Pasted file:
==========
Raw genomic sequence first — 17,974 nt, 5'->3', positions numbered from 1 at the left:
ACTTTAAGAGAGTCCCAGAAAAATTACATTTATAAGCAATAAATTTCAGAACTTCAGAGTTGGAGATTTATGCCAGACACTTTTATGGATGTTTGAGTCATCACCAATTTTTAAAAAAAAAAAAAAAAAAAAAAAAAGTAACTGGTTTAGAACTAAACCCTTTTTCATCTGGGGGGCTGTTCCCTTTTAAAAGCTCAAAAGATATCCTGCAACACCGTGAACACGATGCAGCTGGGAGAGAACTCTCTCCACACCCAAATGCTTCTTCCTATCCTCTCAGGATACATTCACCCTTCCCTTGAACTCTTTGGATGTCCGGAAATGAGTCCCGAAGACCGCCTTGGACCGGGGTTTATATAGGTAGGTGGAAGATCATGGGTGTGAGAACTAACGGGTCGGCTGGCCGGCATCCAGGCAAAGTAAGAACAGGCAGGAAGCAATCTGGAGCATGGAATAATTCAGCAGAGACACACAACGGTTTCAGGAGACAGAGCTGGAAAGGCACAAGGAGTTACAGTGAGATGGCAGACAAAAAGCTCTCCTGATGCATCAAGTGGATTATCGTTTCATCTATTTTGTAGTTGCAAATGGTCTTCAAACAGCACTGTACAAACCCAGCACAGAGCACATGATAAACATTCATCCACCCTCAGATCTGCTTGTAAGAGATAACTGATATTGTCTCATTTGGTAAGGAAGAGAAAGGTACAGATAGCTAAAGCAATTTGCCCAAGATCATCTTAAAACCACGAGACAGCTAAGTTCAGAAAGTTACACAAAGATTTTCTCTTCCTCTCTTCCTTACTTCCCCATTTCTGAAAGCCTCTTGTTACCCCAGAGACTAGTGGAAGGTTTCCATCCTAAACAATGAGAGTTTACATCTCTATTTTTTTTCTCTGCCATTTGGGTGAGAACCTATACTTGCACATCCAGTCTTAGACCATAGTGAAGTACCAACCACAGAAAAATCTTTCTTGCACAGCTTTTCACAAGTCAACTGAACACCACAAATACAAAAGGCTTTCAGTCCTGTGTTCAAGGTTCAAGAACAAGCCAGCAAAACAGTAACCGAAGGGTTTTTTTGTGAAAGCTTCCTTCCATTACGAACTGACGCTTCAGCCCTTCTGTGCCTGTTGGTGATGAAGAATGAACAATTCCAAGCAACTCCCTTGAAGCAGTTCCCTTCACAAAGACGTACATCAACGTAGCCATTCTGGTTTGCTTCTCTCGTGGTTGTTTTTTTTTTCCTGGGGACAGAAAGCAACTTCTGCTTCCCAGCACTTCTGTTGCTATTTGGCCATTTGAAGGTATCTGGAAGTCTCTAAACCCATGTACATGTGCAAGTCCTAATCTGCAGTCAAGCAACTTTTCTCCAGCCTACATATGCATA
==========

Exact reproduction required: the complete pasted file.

Raw genomic sequence first — 17,974 nt, 5'->3', positions numbered from 1 at the left:
ACTTTAAGAGAGTCCCAGAAAAATTACATTTATAAGCAATAAATTTCAGAACTTCAGAGTTGGAGATTTATGCCAGACACTTTTATGGATGTTTGAGTCATCACCAATTTTTAAAAAAAAAAAAAAAAAAAAAAAAAGTAACTGGTTTAGAACTAAACCCTTTTTCATCTGGGGGGCTGTTCCCTTTTAAAAGCTCAAAAGATATCCTGCAACACCGTGAACACGATGCAGCTGGGAGAGAACTCTCTCCACACCCAAATGCTTCTTCCTATCCTCTCAGGATACATTCACCCTTCCCTTGAACTCTTTGGATGTCCGGAAATGAGTCCCGAAGACCGCCTTGGACCGGGGTTTATATAGGTAGGTGGAAGATCATGGGTGTGAGAACTAACGGGTCGGCTGGCCGGCATCCAGGCAAAGTAAGAACAGGCAGGAAGCAATCTGGAGCATGGAATAATTCAGCAGAGACACACAACGGTTTCAGGAGACAGAGCTGGAAAGGCACAAGGAGTTACAGTGAGATGGCAGACAAAAAGCTCTCCTGATGCATCAAGTGGATTATCGTTTCATCTATTTTGTAGTTGCAAATGGTCTTCAAACAGCACTGTACAAACCCAGCACAGAGCACATGATAAACATTCATCCACCCTCAGATCTGCTTGTAAGAGATAACTGATATTGTCTCATTTGGTAAGGAAGAGAAAGGTACAGATAGCTAAAGCAATTTGCCCAAGATCATCTTAAAACCACGAGACAGCTAAGTTCAGAAAGTTACACAAAGATTTTCTCTTCCTCTCTTCCTTACTTCCCCATTTCTGAAAGCCTCTTGTTACCCCAGAGACTAGTGGAAGGTTTCCATCCTAAACAATGAGAGTTTACATCTCTATTTTTTTTCTCTGCCATTTGGGTGAGAACCTATACTTGCACATCCAGTCTTAGACCATAGTGAAGTACCAACCACAGAAAAATCTTTCTTGCACAGCTTTTCACAAGTCAACTGAACACCACAAATACAAAAGGCTTTCAGTCCTGTGTTCAAGGTTCAAGAACAAGCCAGCAAAACAGTAACCGAAGGGTTTTTTTGTGAAAGCTTCCTTCCATTACGAACTGACGCTTCAGCCCTTCTGTGCCTGTTGGTGATGAAGAATGAACAATTCCAAGCAACTCCCTTGAAGCAGTTCCCTTCACAAAGACGTACATCAACGTAGCCATTCTGGTTTGCTTCTCTCGTGGTTGTTTTTTTTTTCCTGGGGACAGAAAGCAACTTCTGCTTCCCAGCACTTCTGTTGCTATTTGGCCATTTGAAGGTATCTGGAAGTCTCTAAACCCATGTACATGTGCAAGTCCTAATCTGCAGTCAAGCAACTTTTCTCCAGCCTACATATGCATA